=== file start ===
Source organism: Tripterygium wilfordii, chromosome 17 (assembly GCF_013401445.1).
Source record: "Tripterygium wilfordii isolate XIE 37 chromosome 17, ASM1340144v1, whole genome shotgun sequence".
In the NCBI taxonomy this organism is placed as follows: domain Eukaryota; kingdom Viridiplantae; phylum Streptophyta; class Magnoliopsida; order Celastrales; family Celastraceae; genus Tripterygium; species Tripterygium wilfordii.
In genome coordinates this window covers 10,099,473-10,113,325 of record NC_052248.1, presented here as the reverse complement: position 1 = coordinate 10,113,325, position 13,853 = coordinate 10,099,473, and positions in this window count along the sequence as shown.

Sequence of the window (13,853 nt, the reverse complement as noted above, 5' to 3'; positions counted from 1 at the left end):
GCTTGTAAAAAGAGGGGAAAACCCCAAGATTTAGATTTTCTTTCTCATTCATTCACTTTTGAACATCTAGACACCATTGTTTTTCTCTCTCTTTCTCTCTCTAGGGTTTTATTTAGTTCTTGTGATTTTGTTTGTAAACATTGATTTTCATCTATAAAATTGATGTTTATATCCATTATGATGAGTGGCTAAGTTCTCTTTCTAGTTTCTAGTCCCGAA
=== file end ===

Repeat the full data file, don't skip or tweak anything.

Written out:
Source organism: Tripterygium wilfordii, chromosome 17 (assembly GCF_013401445.1).
Source record: "Tripterygium wilfordii isolate XIE 37 chromosome 17, ASM1340144v1, whole genome shotgun sequence".
In the NCBI taxonomy this organism is placed as follows: domain Eukaryota; kingdom Viridiplantae; phylum Streptophyta; class Magnoliopsida; order Celastrales; family Celastraceae; genus Tripterygium; species Tripterygium wilfordii.
In genome coordinates this window covers 10,099,473-10,113,325 of record NC_052248.1, presented here as the reverse complement: position 1 = coordinate 10,113,325, position 13,853 = coordinate 10,099,473, and positions in this window count along the sequence as shown.

Sequence of the window (13,853 nt, the reverse complement as noted above, 5' to 3'; positions counted from 1 at the left end):
GCTTGTAAAAAGAGGGGAAAACCCCAAGATTTAGATTTTCTTTCTCATTCATTCACTTTTGAACATCTAGACACCATTGTTTTTCTCTCTCTTTCTCTCTCTAGGGTTTTATTTAGTTCTTGTGATTTTGTTTGTAAACATTGATTTTCATCTATAAAATTGATGTTTATATCCATTATGATGAGTGGCTAAGTTCTCTTTCTAGTTTCTAGTCCCGAA